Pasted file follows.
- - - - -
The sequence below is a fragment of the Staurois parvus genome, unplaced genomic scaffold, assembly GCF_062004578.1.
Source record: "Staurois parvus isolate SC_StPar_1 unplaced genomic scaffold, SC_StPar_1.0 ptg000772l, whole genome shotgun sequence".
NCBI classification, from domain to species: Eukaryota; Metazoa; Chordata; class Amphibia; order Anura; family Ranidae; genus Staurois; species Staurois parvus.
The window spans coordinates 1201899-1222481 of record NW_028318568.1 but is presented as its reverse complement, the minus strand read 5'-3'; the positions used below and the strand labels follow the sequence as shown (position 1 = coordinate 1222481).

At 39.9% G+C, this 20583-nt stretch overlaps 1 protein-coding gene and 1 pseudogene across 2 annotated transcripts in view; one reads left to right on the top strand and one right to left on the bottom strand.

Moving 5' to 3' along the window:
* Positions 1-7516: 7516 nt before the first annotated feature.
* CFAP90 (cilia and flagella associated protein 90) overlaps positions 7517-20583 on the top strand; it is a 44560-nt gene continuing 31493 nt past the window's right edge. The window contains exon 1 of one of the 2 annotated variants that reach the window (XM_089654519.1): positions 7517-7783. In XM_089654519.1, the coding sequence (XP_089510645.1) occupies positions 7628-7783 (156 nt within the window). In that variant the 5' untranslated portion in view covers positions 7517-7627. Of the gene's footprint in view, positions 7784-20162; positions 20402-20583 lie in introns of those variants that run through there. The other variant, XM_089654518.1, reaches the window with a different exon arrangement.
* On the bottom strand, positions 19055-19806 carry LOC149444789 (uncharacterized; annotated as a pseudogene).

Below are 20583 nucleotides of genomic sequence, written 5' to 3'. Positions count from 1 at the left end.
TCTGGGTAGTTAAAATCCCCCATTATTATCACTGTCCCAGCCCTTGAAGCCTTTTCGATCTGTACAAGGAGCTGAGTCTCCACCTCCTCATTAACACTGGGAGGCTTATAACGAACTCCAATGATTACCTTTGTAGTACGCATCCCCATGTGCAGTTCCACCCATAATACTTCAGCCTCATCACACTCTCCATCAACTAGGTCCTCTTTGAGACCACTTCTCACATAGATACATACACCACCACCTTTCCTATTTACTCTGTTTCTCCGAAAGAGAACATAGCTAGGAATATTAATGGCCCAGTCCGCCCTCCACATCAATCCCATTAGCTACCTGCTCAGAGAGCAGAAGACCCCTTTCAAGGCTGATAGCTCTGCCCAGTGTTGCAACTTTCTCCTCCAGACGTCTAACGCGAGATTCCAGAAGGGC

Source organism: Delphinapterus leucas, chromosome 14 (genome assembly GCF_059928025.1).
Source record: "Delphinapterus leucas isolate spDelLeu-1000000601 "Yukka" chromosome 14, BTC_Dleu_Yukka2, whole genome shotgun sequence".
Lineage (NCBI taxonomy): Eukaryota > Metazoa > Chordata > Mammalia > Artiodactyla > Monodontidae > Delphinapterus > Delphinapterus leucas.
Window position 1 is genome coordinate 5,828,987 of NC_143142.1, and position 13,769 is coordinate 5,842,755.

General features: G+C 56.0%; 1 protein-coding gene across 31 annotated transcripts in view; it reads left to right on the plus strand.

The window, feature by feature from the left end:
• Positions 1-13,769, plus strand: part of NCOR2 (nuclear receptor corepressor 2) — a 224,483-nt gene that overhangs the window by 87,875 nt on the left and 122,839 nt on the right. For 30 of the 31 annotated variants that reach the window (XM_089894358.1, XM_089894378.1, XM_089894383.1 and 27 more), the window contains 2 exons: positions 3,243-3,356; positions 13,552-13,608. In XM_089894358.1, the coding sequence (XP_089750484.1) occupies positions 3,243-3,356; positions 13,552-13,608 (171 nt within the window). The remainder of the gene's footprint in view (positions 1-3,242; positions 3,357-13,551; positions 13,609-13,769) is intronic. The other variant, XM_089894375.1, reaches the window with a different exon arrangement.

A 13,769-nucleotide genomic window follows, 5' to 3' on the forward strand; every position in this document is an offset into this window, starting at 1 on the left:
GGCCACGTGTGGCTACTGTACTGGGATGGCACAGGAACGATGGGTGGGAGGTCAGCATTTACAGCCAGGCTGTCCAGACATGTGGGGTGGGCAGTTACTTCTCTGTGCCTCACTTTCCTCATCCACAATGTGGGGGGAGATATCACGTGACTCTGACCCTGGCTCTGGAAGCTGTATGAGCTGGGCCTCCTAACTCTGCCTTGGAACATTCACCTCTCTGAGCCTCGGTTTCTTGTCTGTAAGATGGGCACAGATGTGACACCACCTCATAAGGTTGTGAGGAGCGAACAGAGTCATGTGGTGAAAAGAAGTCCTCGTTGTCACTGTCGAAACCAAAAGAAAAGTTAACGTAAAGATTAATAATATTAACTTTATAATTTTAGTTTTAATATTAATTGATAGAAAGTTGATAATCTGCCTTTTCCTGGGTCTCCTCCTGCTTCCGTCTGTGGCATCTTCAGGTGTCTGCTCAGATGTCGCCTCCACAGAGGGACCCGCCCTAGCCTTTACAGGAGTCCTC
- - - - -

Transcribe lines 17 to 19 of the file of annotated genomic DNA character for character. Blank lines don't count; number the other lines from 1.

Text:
The window, feature by feature from the left end:
• Positions 1-13,769, plus strand: part of NCOR2 (nuclear receptor corepressor 2) — a 224,483-nt gene that overhangs the window by 87,875 nt on the left and 122,839 nt on the right. For 30 of the 31 annotated variants that reach the window (XM_089894358.1, XM_089894378.1, XM_089894383.1 and 27 more), the window contains 2 exons: positions 3,243-3,356; positions 13,552-13,608. In XM_089894358.1, the coding sequence (XP_089750484.1) occupies positions 3,243-3,356; positions 13,552-13,608 (171 nt within the window). The remainder of the gene's footprint in view (positions 1-3,242; positions 3,357-13,551; positions 13,609-13,769) is intronic. The other variant, XM_089894375.1, reaches the window with a different exon arrangement.

A 13,769-nucleotide genomic window follows, 5' to 3' on the forward strand; every position in this document is an offset into this window, starting at 1 on the left: